Bellamy Roofing Co. had been in business for more than four decades and served a wide variety of customers. Steve, owner of Bellamy Roofing, took great care to ensure his employees worked safely and participated in required regular safety training. Steve was proud of his company's safety record; since he had become president, there had been no serious injuries among his employees. He intended to keep it that way.
One day, a Bellamy Roofing crew was reroofing a school. It was late summer, and the building was empty. Several members of the crew were operating torches during roof system application. As they had been taught, they did not expose combustible surfaces to torch flames. When the work was completed, the foreman conducted a fire watch and patrolled the roof for two hours to ensure there was no fire. At the end of his watch, satisfied that conditions on the roof were safe, the foreman left the job site.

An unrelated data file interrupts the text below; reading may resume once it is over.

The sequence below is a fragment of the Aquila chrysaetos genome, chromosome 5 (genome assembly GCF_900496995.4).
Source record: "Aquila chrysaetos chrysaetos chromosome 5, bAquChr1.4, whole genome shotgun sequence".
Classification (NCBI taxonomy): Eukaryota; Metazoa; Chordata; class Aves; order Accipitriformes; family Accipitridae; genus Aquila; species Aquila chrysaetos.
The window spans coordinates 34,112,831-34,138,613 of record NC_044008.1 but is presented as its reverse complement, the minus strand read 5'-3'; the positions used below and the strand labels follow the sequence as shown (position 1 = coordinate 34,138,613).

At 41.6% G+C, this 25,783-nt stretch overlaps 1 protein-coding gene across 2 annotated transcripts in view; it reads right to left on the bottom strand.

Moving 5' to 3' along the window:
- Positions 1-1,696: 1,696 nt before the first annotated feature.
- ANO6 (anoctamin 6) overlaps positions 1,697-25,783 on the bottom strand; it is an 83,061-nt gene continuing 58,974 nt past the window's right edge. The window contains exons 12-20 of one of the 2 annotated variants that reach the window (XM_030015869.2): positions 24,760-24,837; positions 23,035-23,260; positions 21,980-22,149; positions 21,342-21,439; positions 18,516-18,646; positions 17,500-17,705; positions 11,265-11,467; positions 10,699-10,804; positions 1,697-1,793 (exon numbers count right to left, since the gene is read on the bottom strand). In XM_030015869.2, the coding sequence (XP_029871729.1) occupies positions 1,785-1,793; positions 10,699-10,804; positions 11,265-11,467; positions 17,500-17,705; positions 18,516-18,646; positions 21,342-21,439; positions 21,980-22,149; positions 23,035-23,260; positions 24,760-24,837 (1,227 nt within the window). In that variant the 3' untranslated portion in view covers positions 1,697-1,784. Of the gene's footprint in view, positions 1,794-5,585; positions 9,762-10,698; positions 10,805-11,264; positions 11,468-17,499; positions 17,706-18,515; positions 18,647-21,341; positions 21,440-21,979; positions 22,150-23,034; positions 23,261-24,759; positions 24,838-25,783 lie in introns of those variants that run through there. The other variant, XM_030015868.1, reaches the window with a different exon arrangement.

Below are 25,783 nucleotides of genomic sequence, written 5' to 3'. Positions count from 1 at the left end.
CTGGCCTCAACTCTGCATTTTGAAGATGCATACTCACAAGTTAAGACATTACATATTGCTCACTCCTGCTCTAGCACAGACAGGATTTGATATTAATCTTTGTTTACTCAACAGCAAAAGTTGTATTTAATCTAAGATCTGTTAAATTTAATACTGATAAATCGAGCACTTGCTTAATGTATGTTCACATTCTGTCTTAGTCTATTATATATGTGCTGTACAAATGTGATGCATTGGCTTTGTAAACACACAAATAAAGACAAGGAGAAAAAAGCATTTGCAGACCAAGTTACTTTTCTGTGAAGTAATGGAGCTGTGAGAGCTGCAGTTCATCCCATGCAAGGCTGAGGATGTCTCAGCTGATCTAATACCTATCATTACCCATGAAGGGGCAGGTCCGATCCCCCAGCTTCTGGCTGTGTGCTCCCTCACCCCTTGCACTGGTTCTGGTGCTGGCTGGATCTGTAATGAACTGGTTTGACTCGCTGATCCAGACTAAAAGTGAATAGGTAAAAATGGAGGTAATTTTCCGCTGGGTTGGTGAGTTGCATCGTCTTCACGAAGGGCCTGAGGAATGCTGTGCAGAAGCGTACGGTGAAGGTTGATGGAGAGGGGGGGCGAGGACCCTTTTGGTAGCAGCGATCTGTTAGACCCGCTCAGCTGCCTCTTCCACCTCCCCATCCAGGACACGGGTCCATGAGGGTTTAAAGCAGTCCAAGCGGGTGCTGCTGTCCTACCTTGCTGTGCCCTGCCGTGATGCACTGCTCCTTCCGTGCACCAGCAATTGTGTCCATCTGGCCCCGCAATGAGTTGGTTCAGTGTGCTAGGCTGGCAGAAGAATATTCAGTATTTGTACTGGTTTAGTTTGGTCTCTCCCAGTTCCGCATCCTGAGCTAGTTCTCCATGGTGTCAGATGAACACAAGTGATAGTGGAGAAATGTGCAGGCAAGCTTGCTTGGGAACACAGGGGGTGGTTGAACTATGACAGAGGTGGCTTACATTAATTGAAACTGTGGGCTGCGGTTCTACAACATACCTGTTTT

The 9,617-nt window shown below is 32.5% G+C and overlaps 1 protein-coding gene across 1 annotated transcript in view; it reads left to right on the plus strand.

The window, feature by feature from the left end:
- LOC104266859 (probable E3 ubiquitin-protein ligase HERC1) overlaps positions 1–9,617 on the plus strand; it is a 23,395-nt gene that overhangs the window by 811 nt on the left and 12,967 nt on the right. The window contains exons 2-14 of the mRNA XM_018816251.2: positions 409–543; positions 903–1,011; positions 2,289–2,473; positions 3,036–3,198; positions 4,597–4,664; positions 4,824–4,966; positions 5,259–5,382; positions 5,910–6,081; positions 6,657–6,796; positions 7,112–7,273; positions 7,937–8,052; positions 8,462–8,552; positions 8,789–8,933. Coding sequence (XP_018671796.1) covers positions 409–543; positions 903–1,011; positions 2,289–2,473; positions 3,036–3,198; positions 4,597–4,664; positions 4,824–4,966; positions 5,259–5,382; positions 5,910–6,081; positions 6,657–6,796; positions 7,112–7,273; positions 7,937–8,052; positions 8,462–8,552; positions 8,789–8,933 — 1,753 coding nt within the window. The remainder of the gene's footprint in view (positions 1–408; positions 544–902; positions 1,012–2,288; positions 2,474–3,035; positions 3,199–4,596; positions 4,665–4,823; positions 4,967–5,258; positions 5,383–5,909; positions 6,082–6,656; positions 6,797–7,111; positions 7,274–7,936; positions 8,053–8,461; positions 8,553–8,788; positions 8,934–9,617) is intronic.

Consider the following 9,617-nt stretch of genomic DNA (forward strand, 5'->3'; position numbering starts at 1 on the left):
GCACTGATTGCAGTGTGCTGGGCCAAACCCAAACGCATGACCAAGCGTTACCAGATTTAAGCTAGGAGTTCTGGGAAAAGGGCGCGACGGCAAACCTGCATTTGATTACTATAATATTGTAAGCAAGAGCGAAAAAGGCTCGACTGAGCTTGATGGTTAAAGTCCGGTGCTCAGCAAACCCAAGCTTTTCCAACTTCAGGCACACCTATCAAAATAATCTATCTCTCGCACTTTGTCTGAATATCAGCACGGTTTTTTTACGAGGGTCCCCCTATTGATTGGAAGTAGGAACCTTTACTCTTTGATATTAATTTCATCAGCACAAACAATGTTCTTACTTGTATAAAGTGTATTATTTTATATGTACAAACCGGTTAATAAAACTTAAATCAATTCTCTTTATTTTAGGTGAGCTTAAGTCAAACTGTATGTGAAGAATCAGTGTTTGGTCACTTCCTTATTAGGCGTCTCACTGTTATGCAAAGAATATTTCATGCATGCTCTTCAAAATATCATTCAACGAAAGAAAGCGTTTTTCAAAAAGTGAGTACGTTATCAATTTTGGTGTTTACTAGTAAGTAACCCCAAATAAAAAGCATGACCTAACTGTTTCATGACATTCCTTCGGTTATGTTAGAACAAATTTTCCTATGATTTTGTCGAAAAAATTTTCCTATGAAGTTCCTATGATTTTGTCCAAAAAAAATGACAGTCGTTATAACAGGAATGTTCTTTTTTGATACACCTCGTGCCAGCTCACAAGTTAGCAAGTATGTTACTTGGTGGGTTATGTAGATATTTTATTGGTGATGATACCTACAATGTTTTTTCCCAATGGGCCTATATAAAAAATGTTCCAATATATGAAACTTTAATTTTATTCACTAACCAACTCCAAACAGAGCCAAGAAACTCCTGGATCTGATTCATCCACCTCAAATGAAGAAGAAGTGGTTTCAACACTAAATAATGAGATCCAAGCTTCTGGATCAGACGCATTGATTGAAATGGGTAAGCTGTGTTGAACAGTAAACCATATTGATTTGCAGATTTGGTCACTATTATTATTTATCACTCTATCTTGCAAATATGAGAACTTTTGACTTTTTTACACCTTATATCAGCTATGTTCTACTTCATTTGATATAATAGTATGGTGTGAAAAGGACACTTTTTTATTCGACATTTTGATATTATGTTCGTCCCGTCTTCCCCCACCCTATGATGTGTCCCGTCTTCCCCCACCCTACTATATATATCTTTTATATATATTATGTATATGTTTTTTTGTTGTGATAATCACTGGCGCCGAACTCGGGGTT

An hour later, a fire started on a corner of the roof. A passerby on the sidewalk noticed smoke on the roof and dialed 911 on his cell phone. The fire department arrived shortly after and was able to extinguish the fire before it spread out of control.
Meanwhile, at the Bellamy Roofing yard, Steve climbed into his sport utility vehicle (SUV) and headed home. As he drove, he turned on the radio. There was a breaking news story about a fire at a school, and as Steve listened, he recognized the job site as one of his. He raced to the job site and arrived just as television news crews were climbing out of their vans. As soon as the reporters saw the Bellamy Roofing logo on the side of Steve's SUV, they surrounded him, shouting questions.
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